How to know if you are an Australian resident for tax purposes

How to know if you are an Australian resident for tax purposes

Anyone new to Australia will quickly need to figure out whether or not they are considered an Australian resident for tax purposes. Australians living overseas should also make themselves aware of their residency status, and what it means for their tax entitlements and reporting obligations.

The Australian Taxation Office (ATO) uses different criteria to the Department of Home Affairs to determine residency. Under ATO standards, an individual doesn’t necessarily have to be an Australian citizen or live in the country permanently to be considered a resident for tax purposes. Instead, various residency tests are used to decide if and how a person should be taxed in Australia, and these dictate the level of liability. For example, Australian residents are generally taxed on their worldwide income from all sources, while those deemed foreign residents only have to declare income earned in Australia. Foreign residents can also claim an exemption from the Australian Medicare levy, which residents pay at a rate of 2% of their taxable income.

Australian residents are entitled to a tax-free threshold of AU$18,200, while those considered foreign residents have no such entitlement. Part-year residents – those who became or ceased to be a resident at some point during the financial year – can avail of a tax-free threshold of at least AU$13,464.

Read on to learn more about how Australian residency status is decided.

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Are you an Australian resident for tax purposes?

According to the ATO’s criteria, an individual is generally considered an Australian resident for tax purposes if they:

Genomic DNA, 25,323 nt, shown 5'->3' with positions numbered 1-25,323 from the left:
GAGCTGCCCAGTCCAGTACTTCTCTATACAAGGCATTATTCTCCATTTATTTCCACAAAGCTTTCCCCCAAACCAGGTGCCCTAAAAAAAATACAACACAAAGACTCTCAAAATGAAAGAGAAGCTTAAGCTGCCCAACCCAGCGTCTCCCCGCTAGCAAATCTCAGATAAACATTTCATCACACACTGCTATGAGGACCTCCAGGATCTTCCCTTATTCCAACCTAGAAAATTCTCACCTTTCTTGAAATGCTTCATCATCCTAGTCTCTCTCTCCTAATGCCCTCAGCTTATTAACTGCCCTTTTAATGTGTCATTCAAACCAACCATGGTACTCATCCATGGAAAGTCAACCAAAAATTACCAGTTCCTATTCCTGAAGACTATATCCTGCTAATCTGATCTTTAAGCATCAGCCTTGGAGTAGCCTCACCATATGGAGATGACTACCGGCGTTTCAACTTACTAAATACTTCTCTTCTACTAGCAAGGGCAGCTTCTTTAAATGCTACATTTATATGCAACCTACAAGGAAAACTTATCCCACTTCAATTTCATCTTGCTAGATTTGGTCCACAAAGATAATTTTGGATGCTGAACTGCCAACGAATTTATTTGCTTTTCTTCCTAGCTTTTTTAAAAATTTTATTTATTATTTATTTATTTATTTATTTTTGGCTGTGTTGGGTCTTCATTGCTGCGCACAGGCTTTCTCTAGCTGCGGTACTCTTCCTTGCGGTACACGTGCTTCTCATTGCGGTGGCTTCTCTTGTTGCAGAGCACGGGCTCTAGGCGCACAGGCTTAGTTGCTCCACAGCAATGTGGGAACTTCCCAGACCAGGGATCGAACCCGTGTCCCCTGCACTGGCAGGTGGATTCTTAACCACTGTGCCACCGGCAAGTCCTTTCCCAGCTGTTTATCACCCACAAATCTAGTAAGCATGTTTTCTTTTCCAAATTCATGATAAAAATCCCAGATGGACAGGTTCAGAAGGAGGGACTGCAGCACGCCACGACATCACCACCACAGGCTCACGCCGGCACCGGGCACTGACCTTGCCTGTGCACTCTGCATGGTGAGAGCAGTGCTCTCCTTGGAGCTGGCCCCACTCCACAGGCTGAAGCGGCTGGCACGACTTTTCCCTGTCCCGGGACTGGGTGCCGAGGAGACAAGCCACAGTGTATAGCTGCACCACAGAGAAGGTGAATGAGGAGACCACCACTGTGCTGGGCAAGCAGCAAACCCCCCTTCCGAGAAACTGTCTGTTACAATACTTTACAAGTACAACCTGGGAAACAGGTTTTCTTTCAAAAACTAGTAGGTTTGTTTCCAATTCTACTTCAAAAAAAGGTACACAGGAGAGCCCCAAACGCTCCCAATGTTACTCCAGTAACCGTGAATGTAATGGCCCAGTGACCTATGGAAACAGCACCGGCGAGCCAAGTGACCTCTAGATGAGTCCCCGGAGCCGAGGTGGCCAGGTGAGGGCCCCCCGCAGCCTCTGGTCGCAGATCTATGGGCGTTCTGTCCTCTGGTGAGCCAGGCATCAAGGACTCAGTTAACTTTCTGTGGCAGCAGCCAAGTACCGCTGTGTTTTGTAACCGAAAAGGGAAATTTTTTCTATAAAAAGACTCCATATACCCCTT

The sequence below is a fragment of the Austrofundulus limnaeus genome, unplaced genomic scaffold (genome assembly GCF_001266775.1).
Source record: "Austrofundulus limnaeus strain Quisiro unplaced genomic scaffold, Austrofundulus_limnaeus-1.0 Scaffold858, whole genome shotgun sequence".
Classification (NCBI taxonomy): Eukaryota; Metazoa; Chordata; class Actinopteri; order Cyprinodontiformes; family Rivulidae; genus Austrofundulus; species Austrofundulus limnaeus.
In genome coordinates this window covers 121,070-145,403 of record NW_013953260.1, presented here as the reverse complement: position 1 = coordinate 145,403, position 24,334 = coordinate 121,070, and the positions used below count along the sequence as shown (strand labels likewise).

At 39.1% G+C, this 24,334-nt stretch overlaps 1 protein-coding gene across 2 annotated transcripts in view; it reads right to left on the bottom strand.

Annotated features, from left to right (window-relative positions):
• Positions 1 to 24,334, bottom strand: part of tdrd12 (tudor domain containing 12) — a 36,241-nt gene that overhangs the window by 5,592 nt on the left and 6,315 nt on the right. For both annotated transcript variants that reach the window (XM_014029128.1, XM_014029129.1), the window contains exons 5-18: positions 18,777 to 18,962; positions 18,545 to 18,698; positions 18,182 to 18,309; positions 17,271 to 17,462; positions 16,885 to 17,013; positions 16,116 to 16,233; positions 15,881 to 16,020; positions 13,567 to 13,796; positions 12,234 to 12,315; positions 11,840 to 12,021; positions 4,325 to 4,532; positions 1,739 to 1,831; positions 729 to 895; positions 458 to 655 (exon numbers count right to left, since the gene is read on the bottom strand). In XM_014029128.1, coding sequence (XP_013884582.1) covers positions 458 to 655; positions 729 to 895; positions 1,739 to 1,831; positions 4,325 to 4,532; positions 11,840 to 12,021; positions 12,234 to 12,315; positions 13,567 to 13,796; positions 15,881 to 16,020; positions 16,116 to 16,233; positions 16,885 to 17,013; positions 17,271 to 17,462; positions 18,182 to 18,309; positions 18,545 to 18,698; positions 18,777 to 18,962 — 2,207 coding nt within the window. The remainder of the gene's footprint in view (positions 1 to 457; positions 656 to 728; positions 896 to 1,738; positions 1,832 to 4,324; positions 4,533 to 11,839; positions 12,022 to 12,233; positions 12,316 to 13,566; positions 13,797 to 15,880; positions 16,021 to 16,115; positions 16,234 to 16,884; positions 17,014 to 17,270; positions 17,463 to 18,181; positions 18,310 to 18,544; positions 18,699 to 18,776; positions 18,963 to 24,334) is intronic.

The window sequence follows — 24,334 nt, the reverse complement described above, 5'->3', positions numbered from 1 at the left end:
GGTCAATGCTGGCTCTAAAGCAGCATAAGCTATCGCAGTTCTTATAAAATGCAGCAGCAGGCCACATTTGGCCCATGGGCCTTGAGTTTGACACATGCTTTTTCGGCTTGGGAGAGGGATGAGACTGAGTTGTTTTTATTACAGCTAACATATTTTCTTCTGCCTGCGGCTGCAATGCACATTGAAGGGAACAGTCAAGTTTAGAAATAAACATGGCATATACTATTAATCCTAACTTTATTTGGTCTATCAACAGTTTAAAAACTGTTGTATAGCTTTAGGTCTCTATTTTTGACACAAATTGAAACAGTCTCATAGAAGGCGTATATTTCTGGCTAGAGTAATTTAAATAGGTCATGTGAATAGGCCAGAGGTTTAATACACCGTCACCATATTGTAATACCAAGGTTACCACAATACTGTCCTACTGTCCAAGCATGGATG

• have always lived in Australia, or have come to Australia to live permanently.
  • have been in Australia continuously for six months or more, working in one job and living at the same place for the majority of that time.
  • have been in Australia for more than six months of the year, unless their usual home is overseas and they don’t intend to live in Australia permanently.
  • go overseas temporarily and do not establish a permanent home in another country.
  • are on a student visa in Australia, enrolled in a course that is more than six months long.

Anyone who isn’t sure whether or not they fit these criteria can consult a range of published guidance on the ATO website, including a helpful “Are you a resident?” decision tool. There is also a decision tool that Australia residents who have left or intend to leave the country can use to work out their obligations.

Australian residency tests

Australian residency status is generally decided through four statutory tests, taking into account factors including physical presence in and ties to the country. These include:

The resides test